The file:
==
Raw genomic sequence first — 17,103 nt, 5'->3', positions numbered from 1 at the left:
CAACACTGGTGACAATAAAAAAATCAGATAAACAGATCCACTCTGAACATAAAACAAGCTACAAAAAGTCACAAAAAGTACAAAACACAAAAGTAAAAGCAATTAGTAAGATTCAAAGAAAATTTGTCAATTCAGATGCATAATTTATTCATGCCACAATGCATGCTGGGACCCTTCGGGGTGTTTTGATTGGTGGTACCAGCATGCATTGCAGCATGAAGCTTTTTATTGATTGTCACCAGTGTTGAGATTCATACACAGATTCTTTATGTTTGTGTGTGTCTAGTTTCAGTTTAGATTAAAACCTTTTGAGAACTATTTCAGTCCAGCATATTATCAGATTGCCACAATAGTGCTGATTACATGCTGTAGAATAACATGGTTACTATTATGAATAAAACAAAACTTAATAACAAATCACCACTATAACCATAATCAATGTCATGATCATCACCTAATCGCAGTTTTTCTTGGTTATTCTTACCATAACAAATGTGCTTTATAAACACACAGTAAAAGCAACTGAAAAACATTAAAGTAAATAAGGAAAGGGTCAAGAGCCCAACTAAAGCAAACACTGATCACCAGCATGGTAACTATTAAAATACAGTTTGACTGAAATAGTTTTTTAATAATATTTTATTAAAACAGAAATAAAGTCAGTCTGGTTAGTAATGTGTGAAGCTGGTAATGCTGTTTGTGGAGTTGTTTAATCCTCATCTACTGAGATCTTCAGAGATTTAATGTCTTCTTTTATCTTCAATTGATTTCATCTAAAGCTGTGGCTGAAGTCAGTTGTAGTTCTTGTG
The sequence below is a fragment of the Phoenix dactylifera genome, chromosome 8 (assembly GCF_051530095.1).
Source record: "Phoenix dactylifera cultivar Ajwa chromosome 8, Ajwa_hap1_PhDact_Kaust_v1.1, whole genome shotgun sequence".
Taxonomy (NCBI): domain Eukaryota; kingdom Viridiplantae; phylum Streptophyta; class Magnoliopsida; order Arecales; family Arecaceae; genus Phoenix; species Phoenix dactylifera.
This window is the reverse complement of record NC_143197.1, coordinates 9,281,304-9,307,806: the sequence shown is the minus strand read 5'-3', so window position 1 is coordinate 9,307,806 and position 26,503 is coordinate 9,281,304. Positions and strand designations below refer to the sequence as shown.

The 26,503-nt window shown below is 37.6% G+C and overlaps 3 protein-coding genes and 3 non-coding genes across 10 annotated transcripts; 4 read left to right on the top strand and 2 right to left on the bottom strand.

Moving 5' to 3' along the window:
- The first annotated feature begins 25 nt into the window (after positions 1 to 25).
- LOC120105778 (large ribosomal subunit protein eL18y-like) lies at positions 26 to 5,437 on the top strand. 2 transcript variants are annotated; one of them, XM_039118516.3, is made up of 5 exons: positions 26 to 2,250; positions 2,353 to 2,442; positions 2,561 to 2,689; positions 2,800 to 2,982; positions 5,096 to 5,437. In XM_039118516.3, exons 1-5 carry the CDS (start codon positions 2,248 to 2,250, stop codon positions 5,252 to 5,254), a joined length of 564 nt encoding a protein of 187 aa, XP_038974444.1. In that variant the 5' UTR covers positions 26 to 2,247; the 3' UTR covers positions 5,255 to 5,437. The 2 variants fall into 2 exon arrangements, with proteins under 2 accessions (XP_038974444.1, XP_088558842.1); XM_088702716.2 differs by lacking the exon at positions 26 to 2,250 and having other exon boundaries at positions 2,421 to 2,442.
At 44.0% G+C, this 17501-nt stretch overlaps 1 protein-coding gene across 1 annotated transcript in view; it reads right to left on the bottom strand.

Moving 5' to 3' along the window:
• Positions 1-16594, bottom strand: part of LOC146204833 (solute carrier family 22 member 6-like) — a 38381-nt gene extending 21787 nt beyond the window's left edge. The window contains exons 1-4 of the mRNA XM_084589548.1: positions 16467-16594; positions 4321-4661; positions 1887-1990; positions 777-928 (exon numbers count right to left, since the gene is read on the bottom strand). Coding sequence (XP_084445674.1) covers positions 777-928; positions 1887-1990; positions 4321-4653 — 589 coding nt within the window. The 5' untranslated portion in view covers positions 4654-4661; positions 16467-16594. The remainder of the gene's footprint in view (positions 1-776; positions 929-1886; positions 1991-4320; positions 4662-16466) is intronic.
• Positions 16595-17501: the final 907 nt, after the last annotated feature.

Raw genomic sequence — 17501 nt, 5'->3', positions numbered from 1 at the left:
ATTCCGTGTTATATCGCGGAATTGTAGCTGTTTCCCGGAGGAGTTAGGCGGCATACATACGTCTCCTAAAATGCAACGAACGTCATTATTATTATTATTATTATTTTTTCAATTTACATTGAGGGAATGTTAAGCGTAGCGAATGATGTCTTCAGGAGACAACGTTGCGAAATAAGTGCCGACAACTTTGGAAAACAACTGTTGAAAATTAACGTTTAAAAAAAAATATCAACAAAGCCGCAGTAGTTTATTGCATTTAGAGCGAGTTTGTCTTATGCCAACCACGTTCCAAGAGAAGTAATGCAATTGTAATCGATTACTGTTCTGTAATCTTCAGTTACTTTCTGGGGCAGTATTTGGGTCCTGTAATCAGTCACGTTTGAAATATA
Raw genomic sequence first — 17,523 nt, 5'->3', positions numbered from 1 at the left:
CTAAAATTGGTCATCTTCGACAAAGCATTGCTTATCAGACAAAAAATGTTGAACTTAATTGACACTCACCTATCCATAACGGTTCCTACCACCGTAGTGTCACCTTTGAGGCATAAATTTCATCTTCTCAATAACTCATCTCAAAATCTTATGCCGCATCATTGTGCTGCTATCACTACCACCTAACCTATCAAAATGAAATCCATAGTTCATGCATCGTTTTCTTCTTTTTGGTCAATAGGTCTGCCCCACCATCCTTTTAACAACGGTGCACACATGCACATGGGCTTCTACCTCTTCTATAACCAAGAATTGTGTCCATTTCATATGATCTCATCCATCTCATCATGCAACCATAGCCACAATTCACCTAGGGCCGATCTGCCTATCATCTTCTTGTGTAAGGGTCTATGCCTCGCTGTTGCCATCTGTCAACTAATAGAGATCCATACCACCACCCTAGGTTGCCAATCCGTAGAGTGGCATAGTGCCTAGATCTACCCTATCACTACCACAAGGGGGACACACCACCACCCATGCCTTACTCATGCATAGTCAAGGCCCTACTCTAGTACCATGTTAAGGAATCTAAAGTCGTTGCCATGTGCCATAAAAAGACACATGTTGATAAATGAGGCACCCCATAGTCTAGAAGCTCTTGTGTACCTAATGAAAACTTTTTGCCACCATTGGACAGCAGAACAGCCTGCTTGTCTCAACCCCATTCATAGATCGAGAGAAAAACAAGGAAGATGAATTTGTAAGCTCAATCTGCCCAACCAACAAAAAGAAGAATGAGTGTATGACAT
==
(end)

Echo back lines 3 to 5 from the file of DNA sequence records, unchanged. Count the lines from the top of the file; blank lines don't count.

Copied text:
The sequence below is a fragment of the Phoenix dactylifera genome, chromosome 8 (assembly GCF_051530095.1).
Source record: "Phoenix dactylifera cultivar Ajwa chromosome 8, Ajwa_hap1_PhDact_Kaust_v1.1, whole genome shotgun sequence".
Taxonomy (NCBI): domain Eukaryota; kingdom Viridiplantae; phylum Streptophyta; class Magnoliopsida; order Arecales; family Arecaceae; genus Phoenix; species Phoenix dactylifera.